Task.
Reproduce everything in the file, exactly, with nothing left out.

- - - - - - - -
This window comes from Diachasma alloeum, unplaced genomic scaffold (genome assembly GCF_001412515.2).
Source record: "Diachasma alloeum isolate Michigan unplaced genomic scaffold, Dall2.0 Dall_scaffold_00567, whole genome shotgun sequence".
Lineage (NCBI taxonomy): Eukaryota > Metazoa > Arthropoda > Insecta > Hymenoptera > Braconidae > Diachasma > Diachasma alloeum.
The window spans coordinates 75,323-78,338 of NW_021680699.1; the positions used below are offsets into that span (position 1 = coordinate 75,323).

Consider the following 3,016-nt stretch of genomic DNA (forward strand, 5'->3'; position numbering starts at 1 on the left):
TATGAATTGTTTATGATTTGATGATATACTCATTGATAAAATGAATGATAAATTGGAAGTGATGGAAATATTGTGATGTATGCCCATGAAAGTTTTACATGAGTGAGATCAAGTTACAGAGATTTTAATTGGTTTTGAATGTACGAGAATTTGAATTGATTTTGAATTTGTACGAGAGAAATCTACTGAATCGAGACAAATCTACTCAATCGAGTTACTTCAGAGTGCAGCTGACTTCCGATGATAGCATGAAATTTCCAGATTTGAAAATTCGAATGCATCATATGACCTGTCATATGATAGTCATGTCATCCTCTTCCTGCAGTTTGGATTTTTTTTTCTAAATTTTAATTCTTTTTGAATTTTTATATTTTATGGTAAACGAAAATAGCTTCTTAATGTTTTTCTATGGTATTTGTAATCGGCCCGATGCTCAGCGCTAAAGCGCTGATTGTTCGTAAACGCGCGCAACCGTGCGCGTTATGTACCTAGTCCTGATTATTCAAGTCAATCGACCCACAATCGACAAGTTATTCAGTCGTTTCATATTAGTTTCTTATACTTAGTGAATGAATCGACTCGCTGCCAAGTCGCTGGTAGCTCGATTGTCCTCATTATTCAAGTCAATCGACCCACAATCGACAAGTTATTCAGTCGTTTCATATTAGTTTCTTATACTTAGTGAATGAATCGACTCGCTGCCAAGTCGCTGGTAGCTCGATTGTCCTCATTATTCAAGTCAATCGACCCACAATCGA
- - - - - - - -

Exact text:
This window comes from Diachasma alloeum, unplaced genomic scaffold (genome assembly GCF_001412515.2).
Source record: "Diachasma alloeum isolate Michigan unplaced genomic scaffold, Dall2.0 Dall_scaffold_00567, whole genome shotgun sequence".
Lineage (NCBI taxonomy): Eukaryota > Metazoa > Arthropoda > Insecta > Hymenoptera > Braconidae > Diachasma > Diachasma alloeum.
The window spans coordinates 75,323-78,338 of NW_021680699.1; the positions used below are offsets into that span (position 1 = coordinate 75,323).

Consider the following 3,016-nt stretch of genomic DNA (forward strand, 5'->3'; position numbering starts at 1 on the left):
TATGAATTGTTTATGATTTGATGATATACTCATTGATAAAATGAATGATAAATTGGAAGTGATGGAAATATTGTGATGTATGCCCATGAAAGTTTTACATGAGTGAGATCAAGTTACAGAGATTTTAATTGGTTTTGAATGTACGAGAATTTGAATTGATTTTGAATTTGTACGAGAGAAATCTACTGAATCGAGACAAATCTACTCAATCGAGTTACTTCAGAGTGCAGCTGACTTCCGATGATAGCATGAAATTTCCAGATTTGAAAATTCGAATGCATCATATGACCTGTCATATGATAGTCATGTCATCCTCTTCCTGCAGTTTGGATTTTTTTTTCTAAATTTTAATTCTTTTTGAATTTTTATATTTTATGGTAAACGAAAATAGCTTCTTAATGTTTTTCTATGGTATTTGTAATCGGCCCGATGCTCAGCGCTAAAGCGCTGATTGTTCGTAAACGCGCGCAACCGTGCGCGTTATGTACCTAGTCCTGATTATTCAAGTCAATCGACCCACAATCGACAAGTTATTCAGTCGTTTCATATTAGTTTCTTATACTTAGTGAATGAATCGACTCGCTGCCAAGTCGCTGGTAGCTCGATTGTCCTCATTATTCAAGTCAATCGACCCACAATCGACAAGTTATTCAGTCGTTTCATATTAGTTTCTTATACTTAGTGAATGAATCGACTCGCTGCCAAGTCGCTGGTAGCTCGATTGTCCTCATTATTCAAGTCAATCGACCCACAATCGA